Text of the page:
An ode to spring


Whenever we reach a new season, as we have today (praise the lord), I always think to myself, now this - THIS is my favourite. When balmy summer at last surfaces I feel as though I was meant to be walking barefoot on the sand and eating sandwiches by the sea. When autumn arrives and all the leaves turn orange and crisp up and blackberry crumble and pumpkin soup are on the menu, I bask in the comfort of blankets and box sets and cosy nights in. Winter even has its own charm – the freshness, the twinkly lights, the hunkering down are all hugely appealing to a home-body like me. But now it is spring. Wonderful whimsical spring. My favourite time of year (for now).

I slept in late this morning. Didn’t get to bed until gone midnight and woke feeling confused and bleary eyed and already disappointed with my day before it had even begun. But I threw open the curtains and as if on cue, the four inches of snow that fell last week was quite literally melting in front of my eyes.

Now, as I sit on my parent’s sofa in Somerset pretending I’m on a writer’s retreat, I feel as though I’m witnessing the last throes of a wild winter dissolving into streams and trickling away – and I can feel my tension trickling away too. Now daffodils get their time in the sun, blossom adorns every bough and frogs start getting frisky. In spring, the natural world springs to life. And on some level, I think we do too. There’s an innate sense of hopefulness when we see buds start to bloom, when we feel, for the first time in a long time, the sun’s warmth on our skin. When we leave the office at six and it’s still light outside, when we’re out running and feel the need to strip off a jumper.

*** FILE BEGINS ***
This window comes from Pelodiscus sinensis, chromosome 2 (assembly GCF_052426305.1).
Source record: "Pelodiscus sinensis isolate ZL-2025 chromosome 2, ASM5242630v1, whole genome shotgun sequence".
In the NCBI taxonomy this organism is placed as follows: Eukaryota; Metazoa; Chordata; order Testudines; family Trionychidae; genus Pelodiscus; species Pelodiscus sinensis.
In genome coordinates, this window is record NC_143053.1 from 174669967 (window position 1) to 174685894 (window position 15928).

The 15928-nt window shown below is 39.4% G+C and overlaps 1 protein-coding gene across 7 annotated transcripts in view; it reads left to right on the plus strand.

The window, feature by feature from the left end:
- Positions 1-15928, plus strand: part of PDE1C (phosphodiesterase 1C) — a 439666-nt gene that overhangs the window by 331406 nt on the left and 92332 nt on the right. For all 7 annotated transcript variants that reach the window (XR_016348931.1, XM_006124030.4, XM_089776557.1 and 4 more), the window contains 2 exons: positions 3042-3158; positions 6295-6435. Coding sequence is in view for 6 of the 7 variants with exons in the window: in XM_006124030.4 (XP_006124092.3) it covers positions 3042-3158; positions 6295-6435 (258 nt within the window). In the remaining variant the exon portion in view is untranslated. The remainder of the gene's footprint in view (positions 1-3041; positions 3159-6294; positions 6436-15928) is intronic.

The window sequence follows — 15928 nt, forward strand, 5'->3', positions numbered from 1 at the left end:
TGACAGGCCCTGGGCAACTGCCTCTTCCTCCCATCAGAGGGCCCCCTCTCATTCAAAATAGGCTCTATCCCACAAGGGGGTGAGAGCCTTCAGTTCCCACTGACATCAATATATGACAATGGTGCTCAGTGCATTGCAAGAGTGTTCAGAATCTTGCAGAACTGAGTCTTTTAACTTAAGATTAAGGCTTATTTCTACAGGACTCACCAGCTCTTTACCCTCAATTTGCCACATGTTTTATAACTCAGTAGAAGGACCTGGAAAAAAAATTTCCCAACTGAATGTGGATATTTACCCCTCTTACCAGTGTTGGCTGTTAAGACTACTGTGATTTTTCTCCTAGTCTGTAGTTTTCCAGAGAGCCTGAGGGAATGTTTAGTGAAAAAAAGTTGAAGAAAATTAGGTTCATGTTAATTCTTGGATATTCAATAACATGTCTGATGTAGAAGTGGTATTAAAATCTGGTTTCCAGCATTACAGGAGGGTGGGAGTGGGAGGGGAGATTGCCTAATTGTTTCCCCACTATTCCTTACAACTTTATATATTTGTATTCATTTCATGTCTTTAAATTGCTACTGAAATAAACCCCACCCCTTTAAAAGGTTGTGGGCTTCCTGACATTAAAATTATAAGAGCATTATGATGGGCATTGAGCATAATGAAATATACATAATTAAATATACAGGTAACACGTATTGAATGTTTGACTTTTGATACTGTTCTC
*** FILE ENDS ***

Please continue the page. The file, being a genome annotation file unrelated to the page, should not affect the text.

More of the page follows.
We shed a layer of clothing and it’s as though a huge weight is lifted. One we didn’t even know was there to start with. Yes, January might mark New Year as we know it – and September might mean a fresh start at school – but spring in all its floral glory represents renewal of the natural world. An often-forgotten realm – but one that is all around us and affects us more than we’ll truly ever know. On this quintessential spring day – as the sun is shining, the snow is ebbing away and there’s a floral freshness in the air – I feel privileged to see the world as it wakes up from its winter slumber, ready to burst into life again – and I think I might just use period of renewal as a timely metaphor for my own existence – because after a much-needed lie-in, I’m ready to burst into life too.

Sarah Barratt